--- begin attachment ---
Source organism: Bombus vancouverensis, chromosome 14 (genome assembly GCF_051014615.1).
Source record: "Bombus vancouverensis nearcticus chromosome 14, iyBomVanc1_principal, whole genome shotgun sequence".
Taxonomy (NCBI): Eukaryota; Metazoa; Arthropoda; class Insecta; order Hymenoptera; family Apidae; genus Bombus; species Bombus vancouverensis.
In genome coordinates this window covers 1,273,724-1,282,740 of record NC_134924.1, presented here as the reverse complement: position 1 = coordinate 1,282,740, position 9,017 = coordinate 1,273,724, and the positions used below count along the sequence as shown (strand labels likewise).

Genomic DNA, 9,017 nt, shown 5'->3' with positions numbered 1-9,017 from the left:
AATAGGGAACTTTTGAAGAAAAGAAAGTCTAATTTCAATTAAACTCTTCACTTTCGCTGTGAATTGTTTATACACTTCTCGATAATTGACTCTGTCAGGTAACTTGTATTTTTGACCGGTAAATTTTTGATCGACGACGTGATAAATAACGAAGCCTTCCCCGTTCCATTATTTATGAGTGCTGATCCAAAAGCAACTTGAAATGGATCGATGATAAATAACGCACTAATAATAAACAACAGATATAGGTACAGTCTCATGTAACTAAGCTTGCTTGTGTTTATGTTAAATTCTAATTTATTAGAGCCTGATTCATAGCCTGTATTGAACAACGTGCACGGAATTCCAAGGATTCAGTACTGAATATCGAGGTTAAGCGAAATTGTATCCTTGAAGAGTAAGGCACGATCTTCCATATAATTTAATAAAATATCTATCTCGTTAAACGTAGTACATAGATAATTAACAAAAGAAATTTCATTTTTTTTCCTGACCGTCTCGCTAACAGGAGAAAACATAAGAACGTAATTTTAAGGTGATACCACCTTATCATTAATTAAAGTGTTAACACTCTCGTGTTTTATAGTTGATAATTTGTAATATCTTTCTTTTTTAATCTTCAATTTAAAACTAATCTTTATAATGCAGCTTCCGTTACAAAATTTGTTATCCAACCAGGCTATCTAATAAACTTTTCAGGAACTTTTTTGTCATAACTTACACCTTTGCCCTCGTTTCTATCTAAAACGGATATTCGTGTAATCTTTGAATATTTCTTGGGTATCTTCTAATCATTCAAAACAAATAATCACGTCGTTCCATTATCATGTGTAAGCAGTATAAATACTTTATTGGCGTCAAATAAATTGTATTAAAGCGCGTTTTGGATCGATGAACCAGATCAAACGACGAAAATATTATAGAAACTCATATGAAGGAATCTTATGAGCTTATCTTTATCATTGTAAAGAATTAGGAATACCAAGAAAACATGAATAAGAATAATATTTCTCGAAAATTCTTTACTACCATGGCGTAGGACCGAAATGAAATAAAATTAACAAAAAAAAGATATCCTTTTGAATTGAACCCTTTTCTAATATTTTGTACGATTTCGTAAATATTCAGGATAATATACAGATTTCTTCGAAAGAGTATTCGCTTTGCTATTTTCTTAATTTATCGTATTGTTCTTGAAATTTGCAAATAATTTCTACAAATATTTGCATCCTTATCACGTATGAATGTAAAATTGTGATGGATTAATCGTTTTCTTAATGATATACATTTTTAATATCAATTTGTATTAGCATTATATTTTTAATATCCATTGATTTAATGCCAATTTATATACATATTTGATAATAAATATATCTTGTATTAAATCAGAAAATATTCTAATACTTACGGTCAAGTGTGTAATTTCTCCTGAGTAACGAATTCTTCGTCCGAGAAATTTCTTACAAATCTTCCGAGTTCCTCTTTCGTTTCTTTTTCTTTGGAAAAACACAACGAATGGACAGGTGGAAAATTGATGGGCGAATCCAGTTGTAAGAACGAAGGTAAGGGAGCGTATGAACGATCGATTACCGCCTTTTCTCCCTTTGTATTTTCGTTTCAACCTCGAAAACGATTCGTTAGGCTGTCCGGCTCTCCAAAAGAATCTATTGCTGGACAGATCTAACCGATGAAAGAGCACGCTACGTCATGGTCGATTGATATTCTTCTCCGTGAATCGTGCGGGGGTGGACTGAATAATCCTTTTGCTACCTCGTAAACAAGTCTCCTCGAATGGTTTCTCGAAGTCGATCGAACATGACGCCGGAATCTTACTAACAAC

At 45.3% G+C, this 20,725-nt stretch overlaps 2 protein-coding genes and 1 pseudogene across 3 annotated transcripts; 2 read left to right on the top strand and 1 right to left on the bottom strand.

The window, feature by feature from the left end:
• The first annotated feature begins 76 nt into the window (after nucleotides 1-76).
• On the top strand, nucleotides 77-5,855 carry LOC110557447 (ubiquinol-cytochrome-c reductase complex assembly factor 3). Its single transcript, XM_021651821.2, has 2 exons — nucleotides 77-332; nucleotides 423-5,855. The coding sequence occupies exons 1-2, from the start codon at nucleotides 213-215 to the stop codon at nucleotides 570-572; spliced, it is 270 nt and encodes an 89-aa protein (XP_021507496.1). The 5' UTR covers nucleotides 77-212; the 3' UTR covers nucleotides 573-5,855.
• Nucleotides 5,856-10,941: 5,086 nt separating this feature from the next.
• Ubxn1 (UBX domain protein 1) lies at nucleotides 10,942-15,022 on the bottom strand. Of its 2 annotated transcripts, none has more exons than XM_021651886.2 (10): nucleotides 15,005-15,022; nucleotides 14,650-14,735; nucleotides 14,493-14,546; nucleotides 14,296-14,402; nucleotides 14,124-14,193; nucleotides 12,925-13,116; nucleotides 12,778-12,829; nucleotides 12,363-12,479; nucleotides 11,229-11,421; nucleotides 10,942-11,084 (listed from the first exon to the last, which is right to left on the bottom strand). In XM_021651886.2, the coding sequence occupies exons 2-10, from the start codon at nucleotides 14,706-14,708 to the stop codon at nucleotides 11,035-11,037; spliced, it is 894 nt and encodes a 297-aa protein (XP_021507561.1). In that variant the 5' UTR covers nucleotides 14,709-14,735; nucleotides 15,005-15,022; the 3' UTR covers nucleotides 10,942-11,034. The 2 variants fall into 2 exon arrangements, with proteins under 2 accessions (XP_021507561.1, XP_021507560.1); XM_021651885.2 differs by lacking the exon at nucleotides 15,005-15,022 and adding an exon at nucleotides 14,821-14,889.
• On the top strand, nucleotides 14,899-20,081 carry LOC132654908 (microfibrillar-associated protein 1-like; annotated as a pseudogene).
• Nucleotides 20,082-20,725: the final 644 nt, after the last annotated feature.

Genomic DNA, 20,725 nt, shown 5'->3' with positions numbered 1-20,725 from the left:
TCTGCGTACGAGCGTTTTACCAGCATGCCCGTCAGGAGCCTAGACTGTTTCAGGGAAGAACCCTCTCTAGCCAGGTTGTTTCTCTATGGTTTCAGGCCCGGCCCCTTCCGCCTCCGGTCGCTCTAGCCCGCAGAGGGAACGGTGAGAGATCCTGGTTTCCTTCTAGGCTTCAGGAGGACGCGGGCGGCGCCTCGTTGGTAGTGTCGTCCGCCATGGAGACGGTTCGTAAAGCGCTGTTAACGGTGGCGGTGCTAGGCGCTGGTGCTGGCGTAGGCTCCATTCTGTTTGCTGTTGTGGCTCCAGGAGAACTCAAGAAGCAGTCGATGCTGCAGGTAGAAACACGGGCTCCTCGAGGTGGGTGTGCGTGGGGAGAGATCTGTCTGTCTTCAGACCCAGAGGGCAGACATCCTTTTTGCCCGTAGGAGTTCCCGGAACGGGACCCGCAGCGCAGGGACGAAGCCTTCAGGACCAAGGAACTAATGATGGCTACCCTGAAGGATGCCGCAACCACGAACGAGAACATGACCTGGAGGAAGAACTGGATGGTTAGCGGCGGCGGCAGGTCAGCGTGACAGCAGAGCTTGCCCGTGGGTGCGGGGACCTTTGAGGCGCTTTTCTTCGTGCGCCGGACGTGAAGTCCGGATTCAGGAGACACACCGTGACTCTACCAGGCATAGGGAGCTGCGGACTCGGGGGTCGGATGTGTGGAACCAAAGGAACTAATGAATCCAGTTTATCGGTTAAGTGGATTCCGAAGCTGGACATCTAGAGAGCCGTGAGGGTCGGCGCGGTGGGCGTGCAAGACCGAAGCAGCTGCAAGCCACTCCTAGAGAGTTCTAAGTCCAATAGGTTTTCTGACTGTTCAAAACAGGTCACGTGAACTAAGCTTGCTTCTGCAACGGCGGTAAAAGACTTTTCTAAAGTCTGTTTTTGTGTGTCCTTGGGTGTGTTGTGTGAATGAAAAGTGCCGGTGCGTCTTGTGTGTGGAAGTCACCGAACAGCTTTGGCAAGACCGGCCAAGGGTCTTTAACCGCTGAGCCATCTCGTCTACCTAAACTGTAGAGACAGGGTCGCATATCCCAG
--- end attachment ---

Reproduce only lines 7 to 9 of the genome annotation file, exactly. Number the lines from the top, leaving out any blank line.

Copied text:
At 45.3% G+C, this 20,725-nt stretch overlaps 2 protein-coding genes and 1 pseudogene across 3 annotated transcripts; 2 read left to right on the top strand and 1 right to left on the bottom strand.

The window, feature by feature from the left end:
• The first annotated feature begins 76 nt into the window (after nucleotides 1-76).